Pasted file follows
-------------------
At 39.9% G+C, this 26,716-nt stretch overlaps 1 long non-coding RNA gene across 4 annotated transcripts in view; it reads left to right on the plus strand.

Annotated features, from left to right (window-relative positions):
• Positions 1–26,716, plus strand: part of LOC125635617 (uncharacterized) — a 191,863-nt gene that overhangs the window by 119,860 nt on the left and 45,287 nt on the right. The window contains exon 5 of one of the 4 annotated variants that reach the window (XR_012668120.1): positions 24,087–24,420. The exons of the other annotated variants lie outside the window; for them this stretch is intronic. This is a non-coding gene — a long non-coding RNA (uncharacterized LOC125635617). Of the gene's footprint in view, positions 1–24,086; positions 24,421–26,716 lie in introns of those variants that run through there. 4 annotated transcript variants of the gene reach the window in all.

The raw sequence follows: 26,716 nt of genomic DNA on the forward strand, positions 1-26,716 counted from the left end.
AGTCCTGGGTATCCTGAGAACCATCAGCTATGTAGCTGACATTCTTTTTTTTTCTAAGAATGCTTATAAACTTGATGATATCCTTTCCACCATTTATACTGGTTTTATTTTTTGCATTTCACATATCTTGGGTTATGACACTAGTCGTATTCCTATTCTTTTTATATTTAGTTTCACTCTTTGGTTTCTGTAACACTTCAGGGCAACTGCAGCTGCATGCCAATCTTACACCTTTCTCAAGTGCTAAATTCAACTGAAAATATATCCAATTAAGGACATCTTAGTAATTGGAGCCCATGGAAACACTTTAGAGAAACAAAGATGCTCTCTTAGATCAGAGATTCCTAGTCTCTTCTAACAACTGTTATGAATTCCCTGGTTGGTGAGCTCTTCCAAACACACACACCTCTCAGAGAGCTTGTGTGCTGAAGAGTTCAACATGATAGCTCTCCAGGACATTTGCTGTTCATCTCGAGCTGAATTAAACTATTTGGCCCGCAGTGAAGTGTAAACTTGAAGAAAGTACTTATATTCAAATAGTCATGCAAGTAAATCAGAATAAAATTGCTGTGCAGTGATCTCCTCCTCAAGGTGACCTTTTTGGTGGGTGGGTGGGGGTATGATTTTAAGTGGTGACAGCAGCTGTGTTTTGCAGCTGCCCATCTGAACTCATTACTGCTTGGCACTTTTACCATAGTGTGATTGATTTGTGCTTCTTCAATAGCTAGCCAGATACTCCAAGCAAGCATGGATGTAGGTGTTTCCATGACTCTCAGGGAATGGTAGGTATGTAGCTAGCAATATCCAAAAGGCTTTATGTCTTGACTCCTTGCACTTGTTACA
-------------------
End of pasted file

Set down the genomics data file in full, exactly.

At 39.9% G+C, this 26,716-nt stretch overlaps 1 long non-coding RNA gene across 4 annotated transcripts in view; it reads left to right on the plus strand.

Annotated features, from left to right (window-relative positions):
• Positions 1–26,716, plus strand: part of LOC125635617 (uncharacterized) — a 191,863-nt gene that overhangs the window by 119,860 nt on the left and 45,287 nt on the right. The window contains exon 5 of one of the 4 annotated variants that reach the window (XR_012668120.1): positions 24,087–24,420. The exons of the other annotated variants lie outside the window; for them this stretch is intronic. This is a non-coding gene — a long non-coding RNA (uncharacterized LOC125635617). Of the gene's footprint in view, positions 1–24,086; positions 24,421–26,716 lie in introns of those variants that run through there. 4 annotated transcript variants of the gene reach the window in all.

The raw sequence follows: 26,716 nt of genomic DNA on the forward strand, positions 1-26,716 counted from the left end.
AGTCCTGGGTATCCTGAGAACCATCAGCTATGTAGCTGACATTCTTTTTTTTTCTAAGAATGCTTATAAACTTGATGATATCCTTTCCACCATTTATACTGGTTTTATTTTTTGCATTTCACATATCTTGGGTTATGACACTAGTCGTATTCCTATTCTTTTTATATTTAGTTTCACTCTTTGGTTTCTGTAACACTTCAGGGCAACTGCAGCTGCATGCCAATCTTACACCTTTCTCAAGTGCTAAATTCAACTGAAAATATATCCAATTAAGGACATCTTAGTAATTGGAGCCCATGGAAACACTTTAGAGAAACAAAGATGCTCTCTTAGATCAGAGATTCCTAGTCTCTTCTAACAACTGTTATGAATTCCCTGGTTGGTGAGCTCTTCCAAACACACACACCTCTCAGAGAGCTTGTGTGCTGAAGAGTTCAACATGATAGCTCTCCAGGACATTTGCTGTTCATCTCGAGCTGAATTAAACTATTTGGCCCGCAGTGAAGTGTAAACTTGAAGAAAGTACTTATATTCAAATAGTCATGCAAGTAAATCAGAATAAAATTGCTGTGCAGTGATCTCCTCCTCAAGGTGACCTTTTTGGTGGGTGGGTGGGGGTATGATTTTAAGTGGTGACAGCAGCTGTGTTTTGCAGCTGCCCATCTGAACTCATTACTGCTTGGCACTTTTACCATAGTGTGATTGATTTGTGCTTCTTCAATAGCTAGCCAGATACTCCAAGCAAGCATGGATGTAGGTGTTTCCATGACTCTCAGGGAATGGTAGGTATGTAGCTAGCAATATCCAAAAGGCTTTATGTCTTGACTCCTTGCACTTGTTACA